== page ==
An unspeakable crime. A confounding investigation. At a time when the King brand has never been stronger, he has delivered one of his most unsettling and compulsively readable stories.
An eleven-year-old boy’s violated corpse is found in a town park. Eyewitnesses and fingerprints point unmistakably to one of Flint City’s most popular citizens. He is Terry Maitland, Little League coach, English teacher, husband, and father of two girls. Detective Ralph Anderson, whose son Maitland once coached, orders a quick and very public arrest. Maitland has an alibi, but Anderson and the district attorney soon add DNA evidence to go with the fingerprints and witnesses. Their case seems ironclad.
As the investigation expands and horrifying answers begin to emerge, King’s propulsive story kicks into high gear, generating strong tension and almost unbearable suspense. Terry Maitland seems like a nice guy, but is he wearing another face? When the answer comes, it will shock you as only Stephen King can.
I’ve been wanting to check this book out since it released and I finally got a chance to listen to the audio. There’s something about a Stephen King audiobook that is so immensely comforting to me, which sounds absolutely demented. I love his long, drawn out stories and his detailed descriptions. I know many readers think he needs to cut to the chase, but this is my favorite characteristic of his writing. This book started out gruesome and graphic. It was hard to hear the details of the murder at the helm of the story, since it involved a child, but I kept trudging through because I couldn’t figure out what was going on.
As the story drew on, it took a bit of a fantastical turn. I enjoyed seeing how the characters coped with things as they progressed from strange to stranger. It gave these outlandish elements more of a realistic feel, as if it was something that could actually happen.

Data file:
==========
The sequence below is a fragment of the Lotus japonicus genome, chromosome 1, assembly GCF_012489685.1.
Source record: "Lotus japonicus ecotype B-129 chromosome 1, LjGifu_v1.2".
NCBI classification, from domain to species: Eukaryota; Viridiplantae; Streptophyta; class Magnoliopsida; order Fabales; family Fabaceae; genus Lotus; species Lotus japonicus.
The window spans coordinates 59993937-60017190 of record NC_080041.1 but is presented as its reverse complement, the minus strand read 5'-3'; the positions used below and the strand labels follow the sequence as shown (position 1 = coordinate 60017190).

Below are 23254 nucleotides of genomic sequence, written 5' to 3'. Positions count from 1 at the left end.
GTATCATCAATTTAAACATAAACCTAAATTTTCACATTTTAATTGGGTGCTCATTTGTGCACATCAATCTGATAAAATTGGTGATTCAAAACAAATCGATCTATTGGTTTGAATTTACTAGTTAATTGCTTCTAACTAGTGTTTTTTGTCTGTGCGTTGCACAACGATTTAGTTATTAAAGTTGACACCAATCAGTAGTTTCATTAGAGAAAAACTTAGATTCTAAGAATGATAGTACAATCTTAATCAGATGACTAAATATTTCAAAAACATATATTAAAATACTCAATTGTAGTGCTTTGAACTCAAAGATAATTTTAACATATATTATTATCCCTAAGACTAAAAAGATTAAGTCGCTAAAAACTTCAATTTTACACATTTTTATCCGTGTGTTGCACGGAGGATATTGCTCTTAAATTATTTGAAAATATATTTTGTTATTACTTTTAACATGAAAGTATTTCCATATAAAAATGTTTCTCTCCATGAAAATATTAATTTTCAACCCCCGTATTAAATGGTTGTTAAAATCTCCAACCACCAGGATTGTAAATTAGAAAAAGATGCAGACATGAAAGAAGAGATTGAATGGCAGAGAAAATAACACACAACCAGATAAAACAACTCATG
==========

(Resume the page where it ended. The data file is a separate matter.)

The Outsider brought to my attention the Mexican legend of El Cucuy. I had no idea this was a real legend as I was listening to the story. I was certain it was something Stephen King made up, until the Baader–Meinhof Phenomenon started occurring. Once I learned of this bit of folklore, I saw it everywhere! It’s strange how that happens! Another cool aspect, was that this book mentioned the town I currently live in – a small town in Texas, twice! I felt kind of giddy thinking of Stephen King knowing of my current hometown.
Despite how crazy this story ended up being, I really didn’t find it scary in the least. I was simply eager to find out what happened, while enjoying the characters perspectives as they uncovered more details. I especially loved the bond that formed between Ralph Anderson and Holly Gibney. I’m always impressed by King’s ability to create these horribly twisted stories, while still adding moments of heartwarming human connection. I also am beginning to appreciate the various Easter eggs I find in his novels the more I read his work – such fun! I’m not sure which of his books I’ll venture to next, but I’m on a King kick. Any recommendations?
Rating: 4 stars